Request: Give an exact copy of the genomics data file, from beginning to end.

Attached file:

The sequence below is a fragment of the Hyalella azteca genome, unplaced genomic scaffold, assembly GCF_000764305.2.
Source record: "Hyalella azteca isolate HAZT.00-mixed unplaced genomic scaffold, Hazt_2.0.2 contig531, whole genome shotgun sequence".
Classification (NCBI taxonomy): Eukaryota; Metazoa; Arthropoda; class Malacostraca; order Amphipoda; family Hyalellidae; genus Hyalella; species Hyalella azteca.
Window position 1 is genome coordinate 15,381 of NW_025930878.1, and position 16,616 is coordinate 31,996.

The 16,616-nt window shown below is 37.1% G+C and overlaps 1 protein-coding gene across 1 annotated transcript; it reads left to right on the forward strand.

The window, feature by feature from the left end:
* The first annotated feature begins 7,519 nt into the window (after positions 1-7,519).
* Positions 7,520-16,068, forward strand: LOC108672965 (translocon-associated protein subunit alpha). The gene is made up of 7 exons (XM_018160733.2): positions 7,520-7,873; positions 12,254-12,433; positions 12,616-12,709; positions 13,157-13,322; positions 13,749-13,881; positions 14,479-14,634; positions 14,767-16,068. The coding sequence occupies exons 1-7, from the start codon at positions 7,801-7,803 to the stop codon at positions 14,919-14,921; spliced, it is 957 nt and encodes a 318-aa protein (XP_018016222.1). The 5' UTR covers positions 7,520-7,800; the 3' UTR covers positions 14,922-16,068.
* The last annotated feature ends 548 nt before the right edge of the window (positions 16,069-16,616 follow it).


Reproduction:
The sequence below is a fragment of the Hyalella azteca genome, unplaced genomic scaffold, assembly GCF_000764305.2.
Source record: "Hyalella azteca isolate HAZT.00-mixed unplaced genomic scaffold, Hazt_2.0.2 contig531, whole genome shotgun sequence".
Classification (NCBI taxonomy): Eukaryota; Metazoa; Arthropoda; class Malacostraca; order Amphipoda; family Hyalellidae; genus Hyalella; species Hyalella azteca.
Window position 1 is genome coordinate 15,381 of NW_025930878.1, and position 16,616 is coordinate 31,996.

The 16,616-nt window shown below is 37.1% G+C and overlaps 1 protein-coding gene across 1 annotated transcript; it reads left to right on the forward strand.

The window, feature by feature from the left end:
* The first annotated feature begins 7,519 nt into the window (after positions 1-7,519).
* Positions 7,520-16,068, forward strand: LOC108672965 (translocon-associated protein subunit alpha). The gene is made up of 7 exons (XM_018160733.2): positions 7,520-7,873; positions 12,254-12,433; positions 12,616-12,709; positions 13,157-13,322; positions 13,749-13,881; positions 14,479-14,634; positions 14,767-16,068. The coding sequence occupies exons 1-7, from the start codon at positions 7,801-7,803 to the stop codon at positions 14,919-14,921; spliced, it is 957 nt and encodes a 318-aa protein (XP_018016222.1). The 5' UTR covers positions 7,520-7,800; the 3' UTR covers positions 14,922-16,068.
* The last annotated feature ends 548 nt before the right edge of the window (positions 16,069-16,616 follow it).